The return of Game of Thrones
Game of Thrones is back. Arguably the TV event of 2016 so far, April 24th’s hotly anticipated The Red Woman saw the return of the Starks and Lannisters, in an episode that fans hoped would provide a bit of relief from the madness that was the final hour of Series Five. Since often the only relief from Game of Thrones is the deceptively merry theme song, as the opening credits rolled I wondered perhaps if this was asking too much.
Of course, the main question on everyone’s lips for this episode is what, if anything, will become of Jon Snow? His death seemed so incredulous to me that prior to watching this episode I questioned what on Earth writers David Benioff and D.B Weiss could throw at us now, given that unexpected shock.
For those of you who haven’t been sucked into Game of Thrones yet, most episodes – if you can forgive this bit of slightly cheeky reductionism – can be easily summarised using ‘three Bs’: blood, battles and boobs. Only a teeny bit of nudity this week, from the titular Melisandre (no pun intended…), but there are a few suitably gory scenes in Dorne and in the woods beyond Dreadfort that provide the ‘blood’ aspect. We also witness altercations between ‘blood’ in the familial sense – we see members of one house reuniting to find strength together, while another experiences a sudden dissolution – reminding us that the writers are never ones to appease our preconceptions, which is what makes Game of Thrones so thoroughly engaging. Bar a few sword fighting scenes, this episode is slower in pace and more tense in mood – so as to carefully set up the remainder of the series, it would appear. As we move focus from Daenerys to Arya to Jorah Mormont, I couldn’t help but succumb to the general feeling of disillusionment experienced by the characters. This helplessness is realised by Tyrion in a brilliantly off-handed line to Varys that encompasses the franchise excellently: “Wherever you are, wherever you go, someone is trying to murder you”.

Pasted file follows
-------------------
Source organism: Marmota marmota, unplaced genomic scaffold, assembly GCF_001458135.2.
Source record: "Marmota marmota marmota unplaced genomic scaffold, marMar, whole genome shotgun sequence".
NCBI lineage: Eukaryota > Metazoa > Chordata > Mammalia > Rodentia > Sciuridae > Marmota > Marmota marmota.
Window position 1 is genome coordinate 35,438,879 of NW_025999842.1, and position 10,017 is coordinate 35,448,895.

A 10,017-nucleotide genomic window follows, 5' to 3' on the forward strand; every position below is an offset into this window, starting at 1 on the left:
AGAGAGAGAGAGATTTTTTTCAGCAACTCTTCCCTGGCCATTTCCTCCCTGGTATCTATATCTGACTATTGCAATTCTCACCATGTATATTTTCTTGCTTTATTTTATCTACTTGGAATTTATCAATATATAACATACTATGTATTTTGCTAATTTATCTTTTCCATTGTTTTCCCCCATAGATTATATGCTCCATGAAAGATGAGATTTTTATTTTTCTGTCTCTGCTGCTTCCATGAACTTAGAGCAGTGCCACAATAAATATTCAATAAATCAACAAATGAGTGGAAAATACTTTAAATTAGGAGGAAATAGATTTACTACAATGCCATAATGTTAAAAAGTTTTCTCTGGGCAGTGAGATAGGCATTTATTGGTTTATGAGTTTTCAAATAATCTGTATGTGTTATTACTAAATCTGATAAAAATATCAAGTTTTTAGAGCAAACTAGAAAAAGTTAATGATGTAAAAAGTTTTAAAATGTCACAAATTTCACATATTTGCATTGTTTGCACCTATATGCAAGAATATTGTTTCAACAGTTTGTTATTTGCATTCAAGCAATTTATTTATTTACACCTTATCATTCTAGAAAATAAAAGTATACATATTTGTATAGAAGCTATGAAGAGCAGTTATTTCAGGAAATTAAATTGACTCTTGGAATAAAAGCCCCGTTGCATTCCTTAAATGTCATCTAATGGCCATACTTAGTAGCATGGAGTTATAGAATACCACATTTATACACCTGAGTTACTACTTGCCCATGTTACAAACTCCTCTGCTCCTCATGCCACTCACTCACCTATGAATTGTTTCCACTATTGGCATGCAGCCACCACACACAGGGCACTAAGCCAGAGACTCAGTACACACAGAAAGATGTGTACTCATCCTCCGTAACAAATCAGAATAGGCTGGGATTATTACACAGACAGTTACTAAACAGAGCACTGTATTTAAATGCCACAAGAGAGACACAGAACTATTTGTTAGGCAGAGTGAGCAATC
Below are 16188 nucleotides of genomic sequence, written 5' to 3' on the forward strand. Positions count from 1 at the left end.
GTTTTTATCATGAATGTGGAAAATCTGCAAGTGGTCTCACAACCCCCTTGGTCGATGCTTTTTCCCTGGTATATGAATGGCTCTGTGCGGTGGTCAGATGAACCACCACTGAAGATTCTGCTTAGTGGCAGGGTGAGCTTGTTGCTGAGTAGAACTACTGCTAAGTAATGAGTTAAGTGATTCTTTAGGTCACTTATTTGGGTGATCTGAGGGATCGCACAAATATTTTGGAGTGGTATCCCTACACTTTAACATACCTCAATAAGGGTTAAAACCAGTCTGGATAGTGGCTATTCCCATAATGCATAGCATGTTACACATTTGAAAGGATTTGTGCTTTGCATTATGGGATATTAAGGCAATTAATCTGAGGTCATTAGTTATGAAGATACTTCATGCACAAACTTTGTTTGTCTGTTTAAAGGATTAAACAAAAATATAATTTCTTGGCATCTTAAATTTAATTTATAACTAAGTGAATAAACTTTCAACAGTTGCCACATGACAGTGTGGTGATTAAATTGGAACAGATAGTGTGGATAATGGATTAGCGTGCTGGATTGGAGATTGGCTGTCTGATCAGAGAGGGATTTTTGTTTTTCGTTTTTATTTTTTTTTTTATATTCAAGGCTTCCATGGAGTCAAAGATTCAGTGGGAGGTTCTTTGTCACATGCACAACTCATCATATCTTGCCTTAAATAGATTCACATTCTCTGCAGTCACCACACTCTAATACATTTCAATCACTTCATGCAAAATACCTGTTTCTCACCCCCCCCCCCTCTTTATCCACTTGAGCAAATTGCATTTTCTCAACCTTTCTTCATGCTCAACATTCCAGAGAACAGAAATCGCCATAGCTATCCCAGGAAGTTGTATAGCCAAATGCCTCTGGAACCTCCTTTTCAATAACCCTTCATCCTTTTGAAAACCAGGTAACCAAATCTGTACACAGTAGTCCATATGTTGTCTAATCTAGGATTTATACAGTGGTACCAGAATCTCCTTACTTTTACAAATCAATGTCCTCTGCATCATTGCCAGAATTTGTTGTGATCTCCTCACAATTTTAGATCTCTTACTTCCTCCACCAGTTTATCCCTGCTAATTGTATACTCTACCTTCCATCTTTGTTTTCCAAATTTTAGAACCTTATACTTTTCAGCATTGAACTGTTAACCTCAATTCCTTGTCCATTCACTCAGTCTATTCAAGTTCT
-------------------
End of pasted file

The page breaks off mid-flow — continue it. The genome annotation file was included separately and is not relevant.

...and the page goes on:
Once again, the fantastic acting is offset by the beautiful range of filming locations: we travel from the sweltering plains of Essos to the chillingly bleak Castle Black, but the scenes never feel rushed, and while the CGI ‘piggy-bank’ doesn’t appear to have been dipped into excessively, I always enjoy the expert special effects that bring the fantastical elements of the show to life.
As usual, the hour long episode just never feels long enough, and as we reach the culmination of the Season Six premiere we are once again left with an unresolved ending that, irritating as they can be, wonderfully maintain that all- important intrigue.
This was a fantastic episode that hopefully will be a precedent for the rest of the series. Since the show has now overtaken George R.R Martin’s writing, I have a lot of expectation for HBO and co, and can only hope they pay the beautiful books justice, and that viewers get a suitable outcome to match expectations.
Image courtesy of www.youngofw.com.